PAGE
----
TORONTO — The former leader of Ontario’s Progressive Conservatives warned Tuesday that accounts questioning his integrity are likely to emerge in the coming weeks, claiming a small group of insiders is trying to derail his efforts to reclaim his old job ahead of a spring election.
Patrick Brown, who stepped down last month amid sexual misconduct allegations before being booted from Tory caucus, has been fending off accusations of mismanagement and corruption during his time as leader.
The 39-year-old Barrie, Ont., politician accused unnamed insiders of attempting to stop the party from moving forward — comments he made in a Facebook post that came shortly after the party’s interim leader voiced his lack of confidence in Brown as a candidate.
“Over the next weeks you may hear or see stories questioning my integrity, character and my leadership of our party,” Brown wrote. “This small group of insiders will stop at nothing in their attempts to derail us. These stories and accusations come from people who feel backed into a corner by the choices they have made, rather than any choice or decision I have ever made.”
Brown denied a story published by the Globe and Mail that said he discussed a $375,000 deal for a share of a restaurant he owns in Barrie and an unspecified number of Aeroplan miles with a man who would be acclaimed as a Progressive Conservative candidate in Brampton, Ont., five months later. The Canadian Press has not independently verified the allegations.
Brown accused party staffers of leaking information to media.
“It has been revealed through news stories about my personal finances, that these individuals have illegally gained access to my personal information,” he said. “This includes bank statements, mortgage information, legal documents, all of which is legally protected and personal information. They have taken that stolen information to the media to cast further doubt.”
Brown also defended himself against accusations that party membership numbers had been exaggerated. Earlier this month an email sent by interim party leader Vic Fedeli to the Tory caucus said the party’s membership numbers were not 200,000 as Brown had claimed, but were closer to 133,000.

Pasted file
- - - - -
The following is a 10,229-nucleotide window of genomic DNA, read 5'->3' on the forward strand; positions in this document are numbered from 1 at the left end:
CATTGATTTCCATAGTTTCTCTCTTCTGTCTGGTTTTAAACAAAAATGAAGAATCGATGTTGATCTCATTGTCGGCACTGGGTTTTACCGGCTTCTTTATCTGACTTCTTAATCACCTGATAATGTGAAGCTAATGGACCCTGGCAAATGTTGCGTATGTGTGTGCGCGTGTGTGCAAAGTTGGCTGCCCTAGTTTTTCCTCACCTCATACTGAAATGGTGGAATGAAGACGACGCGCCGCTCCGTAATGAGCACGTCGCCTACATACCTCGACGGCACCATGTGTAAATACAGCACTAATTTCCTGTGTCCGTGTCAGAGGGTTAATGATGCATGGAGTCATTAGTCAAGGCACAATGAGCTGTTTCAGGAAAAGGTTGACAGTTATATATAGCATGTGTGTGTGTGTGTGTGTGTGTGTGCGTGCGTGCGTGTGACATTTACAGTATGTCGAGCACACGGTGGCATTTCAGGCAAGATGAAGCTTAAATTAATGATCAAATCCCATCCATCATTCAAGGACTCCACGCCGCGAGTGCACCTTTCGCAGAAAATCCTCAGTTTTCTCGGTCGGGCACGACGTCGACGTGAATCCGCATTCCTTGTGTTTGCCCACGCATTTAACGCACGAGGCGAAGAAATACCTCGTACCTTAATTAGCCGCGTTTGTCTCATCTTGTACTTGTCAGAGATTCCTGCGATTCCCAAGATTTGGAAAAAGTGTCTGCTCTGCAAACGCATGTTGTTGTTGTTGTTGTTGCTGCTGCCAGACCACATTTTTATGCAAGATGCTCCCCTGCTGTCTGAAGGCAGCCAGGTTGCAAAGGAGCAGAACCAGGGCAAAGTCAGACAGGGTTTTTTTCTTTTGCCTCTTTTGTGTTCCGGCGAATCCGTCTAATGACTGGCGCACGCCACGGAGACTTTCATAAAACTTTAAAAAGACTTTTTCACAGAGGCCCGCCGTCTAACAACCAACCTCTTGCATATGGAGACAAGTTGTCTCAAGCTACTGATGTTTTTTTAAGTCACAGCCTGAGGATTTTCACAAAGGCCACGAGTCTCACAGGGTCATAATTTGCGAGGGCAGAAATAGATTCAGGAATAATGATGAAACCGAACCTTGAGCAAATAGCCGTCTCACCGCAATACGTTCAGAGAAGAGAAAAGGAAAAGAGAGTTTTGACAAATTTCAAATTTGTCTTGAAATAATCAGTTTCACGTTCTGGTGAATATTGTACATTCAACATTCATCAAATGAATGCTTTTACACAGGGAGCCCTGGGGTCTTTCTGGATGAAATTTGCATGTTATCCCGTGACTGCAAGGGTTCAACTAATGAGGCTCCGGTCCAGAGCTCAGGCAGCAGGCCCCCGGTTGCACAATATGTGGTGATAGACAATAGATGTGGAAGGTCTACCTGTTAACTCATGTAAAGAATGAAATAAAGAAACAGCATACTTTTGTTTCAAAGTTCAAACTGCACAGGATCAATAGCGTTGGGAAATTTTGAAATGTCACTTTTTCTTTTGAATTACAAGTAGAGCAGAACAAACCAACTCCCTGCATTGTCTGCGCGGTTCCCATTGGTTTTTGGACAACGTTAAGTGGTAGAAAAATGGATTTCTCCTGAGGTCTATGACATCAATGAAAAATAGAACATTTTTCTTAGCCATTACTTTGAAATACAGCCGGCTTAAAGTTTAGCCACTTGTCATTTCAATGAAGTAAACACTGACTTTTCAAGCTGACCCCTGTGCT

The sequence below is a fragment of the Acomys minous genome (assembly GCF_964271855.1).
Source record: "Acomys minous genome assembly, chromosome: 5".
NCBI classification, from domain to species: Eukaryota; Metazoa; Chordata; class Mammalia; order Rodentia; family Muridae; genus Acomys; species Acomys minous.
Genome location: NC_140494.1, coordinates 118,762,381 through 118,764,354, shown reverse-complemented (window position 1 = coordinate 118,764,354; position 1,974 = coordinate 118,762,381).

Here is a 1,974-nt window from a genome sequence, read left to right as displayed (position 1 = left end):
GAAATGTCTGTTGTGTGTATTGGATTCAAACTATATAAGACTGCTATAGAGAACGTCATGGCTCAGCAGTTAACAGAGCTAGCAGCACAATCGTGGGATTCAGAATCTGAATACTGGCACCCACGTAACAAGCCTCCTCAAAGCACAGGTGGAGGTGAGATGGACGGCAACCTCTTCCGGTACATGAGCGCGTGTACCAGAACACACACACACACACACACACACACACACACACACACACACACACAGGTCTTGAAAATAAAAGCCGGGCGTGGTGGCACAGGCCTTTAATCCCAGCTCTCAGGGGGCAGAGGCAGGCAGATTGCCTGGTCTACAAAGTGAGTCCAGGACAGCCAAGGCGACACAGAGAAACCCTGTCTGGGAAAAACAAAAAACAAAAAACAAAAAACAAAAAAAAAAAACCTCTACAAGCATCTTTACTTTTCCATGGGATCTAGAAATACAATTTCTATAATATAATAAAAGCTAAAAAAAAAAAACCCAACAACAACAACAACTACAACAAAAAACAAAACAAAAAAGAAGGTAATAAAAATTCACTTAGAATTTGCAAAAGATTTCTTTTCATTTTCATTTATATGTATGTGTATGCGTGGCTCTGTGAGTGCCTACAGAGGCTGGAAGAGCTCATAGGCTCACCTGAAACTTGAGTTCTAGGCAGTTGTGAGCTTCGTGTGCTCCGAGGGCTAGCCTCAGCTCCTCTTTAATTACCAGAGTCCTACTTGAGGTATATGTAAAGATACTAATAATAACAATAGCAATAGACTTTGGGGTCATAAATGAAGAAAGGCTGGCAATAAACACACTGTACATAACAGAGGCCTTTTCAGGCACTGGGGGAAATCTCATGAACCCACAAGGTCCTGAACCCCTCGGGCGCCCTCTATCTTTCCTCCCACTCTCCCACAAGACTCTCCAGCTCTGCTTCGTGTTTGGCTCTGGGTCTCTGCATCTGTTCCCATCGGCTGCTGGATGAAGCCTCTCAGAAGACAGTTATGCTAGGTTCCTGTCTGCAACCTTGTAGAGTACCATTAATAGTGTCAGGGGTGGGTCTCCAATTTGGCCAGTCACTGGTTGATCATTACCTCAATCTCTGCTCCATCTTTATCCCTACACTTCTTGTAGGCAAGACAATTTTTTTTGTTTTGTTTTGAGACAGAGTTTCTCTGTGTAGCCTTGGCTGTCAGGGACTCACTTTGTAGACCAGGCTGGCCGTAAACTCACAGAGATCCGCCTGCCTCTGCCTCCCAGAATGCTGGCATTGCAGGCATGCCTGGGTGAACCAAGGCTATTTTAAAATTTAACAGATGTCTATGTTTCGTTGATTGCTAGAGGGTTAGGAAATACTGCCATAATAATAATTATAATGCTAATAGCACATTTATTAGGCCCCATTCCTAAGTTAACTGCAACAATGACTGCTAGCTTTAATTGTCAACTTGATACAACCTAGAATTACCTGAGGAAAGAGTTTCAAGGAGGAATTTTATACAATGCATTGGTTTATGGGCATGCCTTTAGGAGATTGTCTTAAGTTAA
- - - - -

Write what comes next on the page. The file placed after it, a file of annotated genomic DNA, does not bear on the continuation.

Brown said the memberships in question expired a few weeks after he made his statements about the figures and that they were accurate at the time.
“There is one person at party headquarters who looks after every single membership form and verifies the payment,” he said on Facebook. “He should be allowed to speak but won’t be allowed to because he will speak the truth.”
Brown, who is running for re-election in the riding of Barrie-Springwater-Oro-Medonte, has said he helped grow the party to unprecedented levels since becoming leader in 2015, so he should be the one to lead it through the spring election.
A Tory legislator said Tuesday he would be filing a complaint with Ontario’s Integrity Commissioner regarding Brown’s alleged conduct. Randy Hillier, who has voiced his support for another leadership candidate, told reporters Brown is not fit to be an Ontario legislator, much less party leader or the premier of the province.
Meanwhile, Fedeli said he wrote to the party executive before Brown joined the leadership race, raising concerns about his suitability as a Tory candidate.
“I wrote to the party president and indicated that Mr. Brown did not have my confidence to be party candidate in Barrie,” Fedeli said. “Now that he’s a candidate, it’s very difficult to speak about him and not the other candidates. That was done before he filed nomination papers for the leadership.”
Fedeli added that since Brown is in the leadership race, he will no longer comment on him, or any of the other candidates, who include Toronto lawyer Caroline Mulroney, former Toronto councillor Doug Ford, former Tory legislator Christine Elliott and social conservative advocate Tanya Granic Allen.
Shawn Jeffords , The Canadian Press